Cereal crops are mostly grasses cultivated for their edible seeds (actually a fruit called a grain, technically a caryopsis). Cereal grains are grown in greater quantities worldwide than any other type of crop and provide more calories to the human race. In some developing nations, cereal grains constitute practically the entire diet of common folk. In developed nations, cereal consumption is more moderate but still substantial. The word cereal has its origin in the Roman goddess of grain, Ceres. Staple food grains are often called corn.
The cereal crops are (in approximate order of greatest annual production):
In addition, several non-grasses are grown for their seeds. These pseudocereals include (in no particular order):
While each individual species has its own peculiarities, the cultivation of all cereals crops is similar. All are annual plants; consequently one planting yields one harvest. Wheat, rye, triticale, oats, barley, and spelt are the cool-season cereals. These are hardy plants that grow well in moderate weather and cease to grow in hot weather (approximately 30°C but this varies by species and variety). The other warm-season cereals are tender and prefer hot weather.
Cool-season cereals are well-adapted to temperate climates. Most varieties of a particular species are either winter or spring types. Winter varieties are sown in the autumn, germinate and grow vegetatively, then become dormant during winter. They resume growing in the springtime and mature in late spring or early summer. This cultivation system makes optimal use of water and frees the land for another crop early in the growing season. Winter varieties do not flower until springtime because they require vernalization. Where winters are too warm for vernalization or exceed the hardiness of the crop (which varies by species and variety), farmers grow spring varieties. Spring cereals are planted in early springtime and mature later that same summer, without vernalization. Spring cereals typically require more irrigation and yield less than winter cereals.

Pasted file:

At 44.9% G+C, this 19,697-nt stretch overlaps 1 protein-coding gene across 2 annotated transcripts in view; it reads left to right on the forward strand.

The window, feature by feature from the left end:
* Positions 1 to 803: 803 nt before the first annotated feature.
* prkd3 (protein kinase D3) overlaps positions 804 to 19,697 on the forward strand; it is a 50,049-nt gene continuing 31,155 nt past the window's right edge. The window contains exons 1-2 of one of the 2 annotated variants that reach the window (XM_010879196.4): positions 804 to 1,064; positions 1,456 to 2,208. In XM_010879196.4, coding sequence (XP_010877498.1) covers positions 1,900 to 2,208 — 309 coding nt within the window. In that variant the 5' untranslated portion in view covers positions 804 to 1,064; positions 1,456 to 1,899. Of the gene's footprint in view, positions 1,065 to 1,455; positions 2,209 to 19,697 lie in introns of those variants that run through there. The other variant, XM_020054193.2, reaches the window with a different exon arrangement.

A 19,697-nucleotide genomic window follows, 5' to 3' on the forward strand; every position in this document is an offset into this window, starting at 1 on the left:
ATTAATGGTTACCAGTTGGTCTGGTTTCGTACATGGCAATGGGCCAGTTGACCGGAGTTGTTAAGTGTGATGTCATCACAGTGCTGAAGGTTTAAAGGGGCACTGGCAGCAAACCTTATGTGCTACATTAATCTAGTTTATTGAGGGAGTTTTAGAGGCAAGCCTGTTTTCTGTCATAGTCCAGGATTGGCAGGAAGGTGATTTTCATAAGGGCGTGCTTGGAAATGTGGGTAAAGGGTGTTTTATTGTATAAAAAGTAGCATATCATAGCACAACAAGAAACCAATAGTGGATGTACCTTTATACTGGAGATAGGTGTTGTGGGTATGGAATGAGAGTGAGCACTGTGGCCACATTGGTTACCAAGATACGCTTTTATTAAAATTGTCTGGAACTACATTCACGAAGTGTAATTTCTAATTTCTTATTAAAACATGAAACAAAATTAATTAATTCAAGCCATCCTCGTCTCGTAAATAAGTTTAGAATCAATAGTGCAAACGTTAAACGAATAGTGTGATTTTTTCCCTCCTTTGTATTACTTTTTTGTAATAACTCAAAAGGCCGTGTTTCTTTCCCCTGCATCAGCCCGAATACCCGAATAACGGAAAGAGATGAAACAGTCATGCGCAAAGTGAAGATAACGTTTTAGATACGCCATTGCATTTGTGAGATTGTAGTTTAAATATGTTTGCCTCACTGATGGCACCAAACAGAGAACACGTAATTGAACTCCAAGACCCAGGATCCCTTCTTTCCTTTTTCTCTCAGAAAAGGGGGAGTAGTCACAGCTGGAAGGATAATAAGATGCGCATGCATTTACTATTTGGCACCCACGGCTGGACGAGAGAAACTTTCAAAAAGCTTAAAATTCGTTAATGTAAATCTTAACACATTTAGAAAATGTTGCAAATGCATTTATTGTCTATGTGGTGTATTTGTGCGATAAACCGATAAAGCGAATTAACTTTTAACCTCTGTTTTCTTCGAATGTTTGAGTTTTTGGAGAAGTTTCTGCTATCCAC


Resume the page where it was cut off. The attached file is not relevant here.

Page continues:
Rye is the hardiest cereal, able to overwinter in the subarctic and Siberia. Wheat is the most popular. All cool-season cereals are grown in the tropics, but only in the cool highlands, where it may be possible to grow multiple crops in a year.
The warm-season cereals are grown in tropical lowlands year-round and in temperate climates during the frost-free season.
Cereal grains supply most of their calories as starch. They are also a significant source of protein, though the amino acid balance is not optimal. Whole grains (see below) are good sources of dietary fiber, essential fatty acids, and other important nutrients.
Rice is eaten as cooked entire grains, although rice flour is also produced. Oats are rolled, ground, or cut into bits (steel-cut oats) and cooked into porridge. Most other cereals are ground into flour or meal, that is milled. The outer layers of bran and germ are removed (see grain (fruit) and seed). This lessens the nutritional value but makes the grain more appealing to many palates. Health-conscious people tend to prefer whole grains, which are not milled. Overconsumption of milled cereals is sometimes blamed for obesity. Milled grains do keep better because the outer layers of the grains are rich in rancidity-prone fats. The waste from milling is sometimes mixed into a prepared animal feed.
Once (optionally) milled and ground, the resulting flour is made into bread, pasta, desserts, dumplings, and many other products. Besides cereals, flour is sometimes made from potatoes, chestnuts and pulses (especially chickpeas).
See also: Zadok scale
da:Korn de:Getreide eo:Cerealo fr:Céréale ja:穀物 minnan:Ngó·-kok ms:Bijirin nl:Graan pt:cereal simple:Corn sv:Spannmål es:cereal zh:粮食